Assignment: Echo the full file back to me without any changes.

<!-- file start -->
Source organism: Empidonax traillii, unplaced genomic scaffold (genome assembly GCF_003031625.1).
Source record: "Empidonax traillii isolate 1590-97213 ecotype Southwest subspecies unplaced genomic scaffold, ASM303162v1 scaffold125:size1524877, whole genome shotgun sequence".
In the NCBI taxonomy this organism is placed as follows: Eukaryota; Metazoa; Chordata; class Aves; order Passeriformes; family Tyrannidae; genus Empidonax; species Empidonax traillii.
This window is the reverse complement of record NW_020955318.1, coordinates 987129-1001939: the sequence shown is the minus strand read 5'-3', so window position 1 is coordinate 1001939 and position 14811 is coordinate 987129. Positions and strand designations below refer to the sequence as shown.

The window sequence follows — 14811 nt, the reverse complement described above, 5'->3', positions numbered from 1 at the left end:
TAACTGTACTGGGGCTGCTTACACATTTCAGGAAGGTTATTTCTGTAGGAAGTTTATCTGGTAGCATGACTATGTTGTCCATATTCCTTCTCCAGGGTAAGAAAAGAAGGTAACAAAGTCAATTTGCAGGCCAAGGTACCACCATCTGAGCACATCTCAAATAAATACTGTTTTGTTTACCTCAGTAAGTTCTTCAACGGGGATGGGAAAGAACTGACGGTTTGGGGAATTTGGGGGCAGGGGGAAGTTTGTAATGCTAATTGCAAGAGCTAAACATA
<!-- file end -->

Source organism: Empidonax traillii, unplaced genomic scaffold (genome assembly GCF_003031625.1).
Source record: "Empidonax traillii isolate 1590-97213 ecotype Southwest subspecies unplaced genomic scaffold, ASM303162v1 scaffold125:size1524877, whole genome shotgun sequence".
In the NCBI taxonomy this organism is placed as follows: Eukaryota; Metazoa; Chordata; class Aves; order Passeriformes; family Tyrannidae; genus Empidonax; species Empidonax traillii.
This window is the reverse complement of record NW_020955318.1, coordinates 987129-1001939: the sequence shown is the minus strand read 5'-3', so window position 1 is coordinate 1001939 and position 14811 is coordinate 987129. Positions and strand designations below refer to the sequence as shown.

The window sequence follows — 14811 nt, the reverse complement described above, 5'->3', positions numbered from 1 at the left end:
TAACTGTACTGGGGCTGCTTACACATTTCAGGAAGGTTATTTCTGTAGGAAGTTTATCTGGTAGCATGACTATGTTGTCCATATTCCTTCTCCAGGGTAAGAAAAGAAGGTAACAAAGTCAATTTGCAGGCCAAGGTACCACCATCTGAGCACATCTCAAATAAATACTGTTTTGTTTACCTCAGTAAGTTCTTCAACGGGGATGGGAAAGAACTGACGGTTTGGGGAATTTGGGGGCAGGGGGAAGTTTGTAATGCTAATTGCAAGAGCTAAACATA